Astrologically speaking, the cardinal signs are the primary signs, the leaders and initiators. This got me thinking about the vital role water plays in many rites of passage. At the start or initiation of one’s life out of the nurturing amniotic fluids towards the rites of baptism or christening, finally to our initiation into death. It is in death we find reference to the many mythological rivers which one must traverse in order to literally ‘cross over’, such as the River Styx in Greek myth or the Lethe, the river of oblivion. Water is there at the beginning and at the end, playing a key role in the transition between states; life, death and rebirth, acting as a boundary, a gateway, a threshold, a portal.
Many of Europe’s greatest rivers have been found to contain copious items of lost treasure, perhaps thrown in as sacred offerings to the Gods who inhabit them. Examples include the Goddess Tamara associated with the River Tamar in Cornwall, Danu or Dana associated with the great Danube River in Eastern Europe or Boann the Irish Goddess associated with the Boyne River in Dublin. Furthermore rivers were / are often the main source of water to many of the local inhabitants providing water for drinking, washing and irrigation of crops, all things necessary to live a healthy and productive life.
Yet there seems to be a more sinister side to the river spirits, and it wasn’t always just pretty, shiny objects which were offered. Human and animal sacrifices were quite normal and there are stories from the British Isles where rivers (even today!) claim a human life once a year or once every several years, reports of people falling in and drowning without apparent or obvious cause are quite common. Could it be the spirit of the river seeking recompense from a modern civilisation where the inhabiting spirit is now seldom considered? A fragment of existing folklore surrounding the River Dart is a good example of this:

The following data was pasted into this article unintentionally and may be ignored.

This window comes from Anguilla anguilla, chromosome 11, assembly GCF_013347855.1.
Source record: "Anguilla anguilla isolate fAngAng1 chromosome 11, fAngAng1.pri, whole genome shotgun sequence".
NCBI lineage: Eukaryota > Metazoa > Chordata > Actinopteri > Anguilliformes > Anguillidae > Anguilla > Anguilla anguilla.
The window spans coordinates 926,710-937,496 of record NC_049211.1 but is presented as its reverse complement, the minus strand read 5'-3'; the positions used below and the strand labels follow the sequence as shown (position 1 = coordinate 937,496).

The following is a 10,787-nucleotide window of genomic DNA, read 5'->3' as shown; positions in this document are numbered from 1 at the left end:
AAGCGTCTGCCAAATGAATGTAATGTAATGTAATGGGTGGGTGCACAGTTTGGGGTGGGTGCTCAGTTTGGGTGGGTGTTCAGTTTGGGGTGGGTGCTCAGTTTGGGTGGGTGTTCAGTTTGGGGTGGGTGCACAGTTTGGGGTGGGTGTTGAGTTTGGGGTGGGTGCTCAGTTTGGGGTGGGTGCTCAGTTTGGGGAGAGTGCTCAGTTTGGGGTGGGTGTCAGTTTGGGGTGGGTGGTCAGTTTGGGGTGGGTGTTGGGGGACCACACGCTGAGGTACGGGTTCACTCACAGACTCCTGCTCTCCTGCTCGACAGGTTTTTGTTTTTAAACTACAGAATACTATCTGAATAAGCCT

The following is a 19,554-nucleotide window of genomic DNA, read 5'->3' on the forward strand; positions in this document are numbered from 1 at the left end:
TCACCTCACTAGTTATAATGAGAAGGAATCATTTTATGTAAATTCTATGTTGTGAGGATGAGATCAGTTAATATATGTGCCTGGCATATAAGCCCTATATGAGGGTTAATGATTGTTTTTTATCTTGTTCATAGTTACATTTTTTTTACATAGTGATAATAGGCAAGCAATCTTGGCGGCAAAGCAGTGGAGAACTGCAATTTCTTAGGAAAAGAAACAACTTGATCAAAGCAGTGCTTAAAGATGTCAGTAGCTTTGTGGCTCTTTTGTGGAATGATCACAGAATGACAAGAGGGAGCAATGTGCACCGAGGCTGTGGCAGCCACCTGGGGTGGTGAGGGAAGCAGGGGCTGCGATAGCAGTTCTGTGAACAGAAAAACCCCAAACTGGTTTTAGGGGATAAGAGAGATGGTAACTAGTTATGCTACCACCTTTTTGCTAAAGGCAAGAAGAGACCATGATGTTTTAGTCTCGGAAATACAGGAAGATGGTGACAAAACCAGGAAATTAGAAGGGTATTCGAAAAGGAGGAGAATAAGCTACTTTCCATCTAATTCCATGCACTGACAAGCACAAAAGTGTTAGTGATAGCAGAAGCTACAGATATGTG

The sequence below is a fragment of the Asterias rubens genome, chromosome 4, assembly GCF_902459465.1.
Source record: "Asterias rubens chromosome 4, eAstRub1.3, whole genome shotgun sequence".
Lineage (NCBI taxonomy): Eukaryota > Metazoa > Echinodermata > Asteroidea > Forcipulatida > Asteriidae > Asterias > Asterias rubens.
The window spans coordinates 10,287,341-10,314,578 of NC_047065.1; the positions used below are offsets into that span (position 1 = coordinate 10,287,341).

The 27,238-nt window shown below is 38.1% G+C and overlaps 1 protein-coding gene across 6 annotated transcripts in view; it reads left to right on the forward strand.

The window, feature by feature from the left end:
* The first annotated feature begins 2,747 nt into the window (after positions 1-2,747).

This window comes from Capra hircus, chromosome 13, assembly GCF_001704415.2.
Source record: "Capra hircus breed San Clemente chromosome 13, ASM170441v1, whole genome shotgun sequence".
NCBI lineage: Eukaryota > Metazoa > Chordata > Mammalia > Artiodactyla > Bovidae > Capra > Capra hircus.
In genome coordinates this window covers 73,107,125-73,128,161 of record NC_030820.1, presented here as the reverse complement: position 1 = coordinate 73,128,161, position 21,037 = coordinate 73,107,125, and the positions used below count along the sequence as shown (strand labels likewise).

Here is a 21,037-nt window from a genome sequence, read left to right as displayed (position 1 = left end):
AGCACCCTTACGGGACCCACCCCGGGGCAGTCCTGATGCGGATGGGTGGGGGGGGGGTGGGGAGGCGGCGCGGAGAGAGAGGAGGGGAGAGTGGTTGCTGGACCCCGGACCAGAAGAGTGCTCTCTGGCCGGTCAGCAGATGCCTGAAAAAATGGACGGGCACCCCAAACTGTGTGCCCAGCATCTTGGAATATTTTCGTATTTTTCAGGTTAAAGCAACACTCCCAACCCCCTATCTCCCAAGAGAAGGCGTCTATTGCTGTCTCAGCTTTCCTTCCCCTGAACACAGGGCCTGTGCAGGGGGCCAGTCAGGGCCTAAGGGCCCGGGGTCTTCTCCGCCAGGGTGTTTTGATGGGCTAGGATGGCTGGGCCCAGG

“Dart, Dart, cruel Dart, every year thou claim’st a heart.”
With their necessity for life and their ability to bring death through drowning and destruction through flooding (which conversely also promotes the fertility of the land!) it is therefore no surprise that the world’s rivers became a prominent religious symbol for the gateway between life and death, a liminal threshold and spiritual location to the people who lived near them separating the land of the living from the land of the glorious dead.
But what about my local river, the river Medway? If rivers have played such an integral role in the mundane and spiritual lives of their local inhabitants for centuries, then surely the Medway should be no different? As usual, research has provided me with very little to go on so far.
The river Medway seems to have gotten its name from one or two sources. Firstly it seems entirely possible that Medway stems from ‘Mid-way’ as the river dissects the county of Kent into almost two equal parts, the east and west. If you are born west of the Medway you are said to be a ‘Kentish Man’, born to the east you are a ‘Man (or Maid!) of Kent’. In addition it is supposed that the river split the Jutes in west Kent from the Saxons in the east at one stage and many a battle over land and territory has been waged on its ancient banks. The Battle of Aylesford is one example, where King Vortigen of the Britons was defeated by the invading armies of the Jutish brothers Hengist and Horsa, thus founding the Kingdom of Kent or ‘Cantware’ (‘The Men of Kent’). Just over 400 years prior to that the Battle of The Medway took place against Britain’s defending inhabitants and the invading roman army…we Kentish folks are a bunch of mongrels really, being invaded time and again throughout history, primarily due to Kent’s proximity to the continent but also thanks to the River Medway which provides an artery for invading armies to attack right at the heart of the county, and I’m sure her waters run red with blood on many occasion as a result!!